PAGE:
Last week, Tanya and Jay, while driving through the Mojave Desert, spotted a road sign announcing the turnoff for the Borax Visitor Center, near lovely Boron, California. “Wow!”, said Jay, “This is terrific! Let’s see what this is all about!”
At the risk of not being boring, how many of you remember the dispensers of Boraxo hand powder in the lavatories in grade school? And does anyone remember Richfield gasoline with Boron, marketed in the 1960s as a cleaner fuel helping unleash your engine’s power? And does anyone remember the longest running radio and television program, “Death Valley Days” (1952-1970) brought to you by 20 Mule Team Borax, and featuring such notable hosts as Dale Robertson, Robert Taylor, and of course, Ronald Reagan (1965-66)? The program also helped launch the careers of actors like Clint Eastwood, Leonard Nimoy and George Takei. Such is Jay’s trivia-filled brain that he remembered a bunch of this, or at least enough to get Tanya to agree to drive down a dusty desert road and visit the home of Borax, located not far from Edwards Air Force Base (remember Chuck Yeagar, the Right Stuff, etc.)?
We were not disappointed. What we found was the Rio Tinto borax mine, a huge open-pit mining operation, employing 800 people, that produces almost 50% of the world’s supply of borates. “Big deal”, you might think. What the heck are borates anyway and why is there this huge open wound in the earth with trucks moving this stuff around?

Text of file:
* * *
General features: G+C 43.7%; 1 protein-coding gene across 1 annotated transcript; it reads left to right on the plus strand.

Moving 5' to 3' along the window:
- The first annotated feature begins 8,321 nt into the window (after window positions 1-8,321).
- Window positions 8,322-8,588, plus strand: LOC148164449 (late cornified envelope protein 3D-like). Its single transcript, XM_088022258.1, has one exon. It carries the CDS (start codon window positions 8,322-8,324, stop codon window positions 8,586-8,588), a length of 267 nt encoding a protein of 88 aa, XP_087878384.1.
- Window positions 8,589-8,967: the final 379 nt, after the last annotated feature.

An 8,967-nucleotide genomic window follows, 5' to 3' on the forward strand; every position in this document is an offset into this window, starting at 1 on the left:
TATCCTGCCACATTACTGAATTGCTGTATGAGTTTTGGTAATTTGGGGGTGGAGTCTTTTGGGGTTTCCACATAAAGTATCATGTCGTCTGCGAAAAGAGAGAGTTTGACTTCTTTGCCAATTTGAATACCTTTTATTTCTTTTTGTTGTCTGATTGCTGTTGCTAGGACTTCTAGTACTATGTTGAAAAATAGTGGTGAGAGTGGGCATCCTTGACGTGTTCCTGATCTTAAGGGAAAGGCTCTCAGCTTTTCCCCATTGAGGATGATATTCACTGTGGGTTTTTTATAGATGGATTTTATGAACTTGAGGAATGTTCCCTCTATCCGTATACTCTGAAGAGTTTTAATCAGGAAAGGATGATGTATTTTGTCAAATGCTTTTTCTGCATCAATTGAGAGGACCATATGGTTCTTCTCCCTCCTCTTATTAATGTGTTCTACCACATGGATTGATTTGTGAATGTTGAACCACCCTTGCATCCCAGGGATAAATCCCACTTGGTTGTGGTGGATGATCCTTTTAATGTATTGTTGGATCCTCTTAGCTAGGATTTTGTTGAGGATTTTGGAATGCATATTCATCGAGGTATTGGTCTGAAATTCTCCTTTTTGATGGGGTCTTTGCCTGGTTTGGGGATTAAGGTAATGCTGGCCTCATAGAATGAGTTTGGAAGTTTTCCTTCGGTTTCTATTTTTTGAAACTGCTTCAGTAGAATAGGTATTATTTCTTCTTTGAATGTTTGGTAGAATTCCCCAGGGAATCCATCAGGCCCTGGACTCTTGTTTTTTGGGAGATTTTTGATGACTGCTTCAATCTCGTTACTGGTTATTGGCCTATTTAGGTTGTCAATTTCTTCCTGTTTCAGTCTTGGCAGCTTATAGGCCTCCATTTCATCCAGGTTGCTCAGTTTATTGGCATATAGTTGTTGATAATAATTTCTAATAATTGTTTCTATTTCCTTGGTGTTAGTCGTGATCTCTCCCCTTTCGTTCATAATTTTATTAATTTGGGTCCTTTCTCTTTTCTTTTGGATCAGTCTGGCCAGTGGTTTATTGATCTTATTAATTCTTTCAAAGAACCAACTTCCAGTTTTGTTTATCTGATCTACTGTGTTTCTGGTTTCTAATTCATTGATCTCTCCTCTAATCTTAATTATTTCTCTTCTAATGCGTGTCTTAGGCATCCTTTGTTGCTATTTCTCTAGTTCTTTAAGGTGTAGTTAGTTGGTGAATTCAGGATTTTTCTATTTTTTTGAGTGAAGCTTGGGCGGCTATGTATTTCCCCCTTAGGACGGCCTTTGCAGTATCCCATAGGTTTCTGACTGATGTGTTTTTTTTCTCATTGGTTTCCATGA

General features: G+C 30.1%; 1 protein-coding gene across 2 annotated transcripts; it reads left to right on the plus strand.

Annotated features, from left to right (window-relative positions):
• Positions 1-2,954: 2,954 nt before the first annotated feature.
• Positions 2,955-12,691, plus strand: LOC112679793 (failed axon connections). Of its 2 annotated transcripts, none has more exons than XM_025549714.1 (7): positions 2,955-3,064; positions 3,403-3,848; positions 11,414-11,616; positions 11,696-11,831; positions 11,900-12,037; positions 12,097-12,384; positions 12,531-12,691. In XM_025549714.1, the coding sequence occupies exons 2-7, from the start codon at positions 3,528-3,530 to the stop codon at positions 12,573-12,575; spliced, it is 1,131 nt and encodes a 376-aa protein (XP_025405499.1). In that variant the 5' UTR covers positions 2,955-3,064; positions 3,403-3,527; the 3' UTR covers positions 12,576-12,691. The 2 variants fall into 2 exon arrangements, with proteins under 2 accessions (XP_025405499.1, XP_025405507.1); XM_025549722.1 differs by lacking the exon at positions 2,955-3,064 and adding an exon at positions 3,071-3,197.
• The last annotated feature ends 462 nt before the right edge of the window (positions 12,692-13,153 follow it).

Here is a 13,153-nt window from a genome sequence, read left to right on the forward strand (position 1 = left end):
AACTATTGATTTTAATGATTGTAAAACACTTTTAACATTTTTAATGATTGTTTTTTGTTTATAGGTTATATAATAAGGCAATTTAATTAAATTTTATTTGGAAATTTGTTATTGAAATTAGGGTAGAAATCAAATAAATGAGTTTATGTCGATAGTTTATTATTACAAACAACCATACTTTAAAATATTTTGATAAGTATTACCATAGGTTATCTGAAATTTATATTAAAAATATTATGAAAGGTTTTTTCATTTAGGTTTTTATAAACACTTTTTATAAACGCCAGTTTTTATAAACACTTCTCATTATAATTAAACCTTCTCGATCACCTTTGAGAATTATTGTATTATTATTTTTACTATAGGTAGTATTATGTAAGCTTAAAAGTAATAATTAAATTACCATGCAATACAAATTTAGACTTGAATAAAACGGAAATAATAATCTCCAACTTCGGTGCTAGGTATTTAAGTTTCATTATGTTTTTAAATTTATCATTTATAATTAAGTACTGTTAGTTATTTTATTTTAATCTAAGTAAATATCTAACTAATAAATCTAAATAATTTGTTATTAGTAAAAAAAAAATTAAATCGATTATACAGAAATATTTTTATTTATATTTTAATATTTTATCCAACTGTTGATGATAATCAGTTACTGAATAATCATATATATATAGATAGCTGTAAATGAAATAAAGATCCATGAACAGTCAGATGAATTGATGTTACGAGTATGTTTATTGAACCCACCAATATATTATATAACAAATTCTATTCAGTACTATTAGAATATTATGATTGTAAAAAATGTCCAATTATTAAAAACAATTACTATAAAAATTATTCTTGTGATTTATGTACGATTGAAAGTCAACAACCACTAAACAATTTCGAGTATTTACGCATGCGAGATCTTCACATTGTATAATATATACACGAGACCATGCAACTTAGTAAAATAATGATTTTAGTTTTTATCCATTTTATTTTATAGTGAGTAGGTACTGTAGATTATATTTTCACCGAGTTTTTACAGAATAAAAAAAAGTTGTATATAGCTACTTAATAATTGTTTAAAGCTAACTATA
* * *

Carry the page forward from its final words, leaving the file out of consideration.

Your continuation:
Well, dear reader, if you remember from your high school chemistry class, boron is the #5 element in the periodic table, just behind hydrogen, helium, lithium and beryllium and just edging out carbon in the #6 position. So, a pretty darn important element. And, as we learned from our tour of the visitor center, borates are used in all sorts of everyday products…Tide, Wisk, Windex, Play-Doh and Miracle-Gro, to name a few, plus hundreds of industrial uses.
The 20 mule teams that were used in the early years of transporting borax out of the now played out Death Valley mine from 1883 to 1889 have been replaced by these monster mining trucks that take the ore down (or up) from the pit to the nearby processing plant. It’s a pretty impressive operation, involving drilling, blasting, and shoveling, all stuff that a lot of guys enjoy, and then hauling the ore out to be crushed, dissolved and further broken down for use. Three million tons of ore come out of this mine every year.
But this fun can’t last forever. The mine will eventually play out by about 2050, so if you happen to be driving through the Mojave some afternoon, stop by before it’s too late.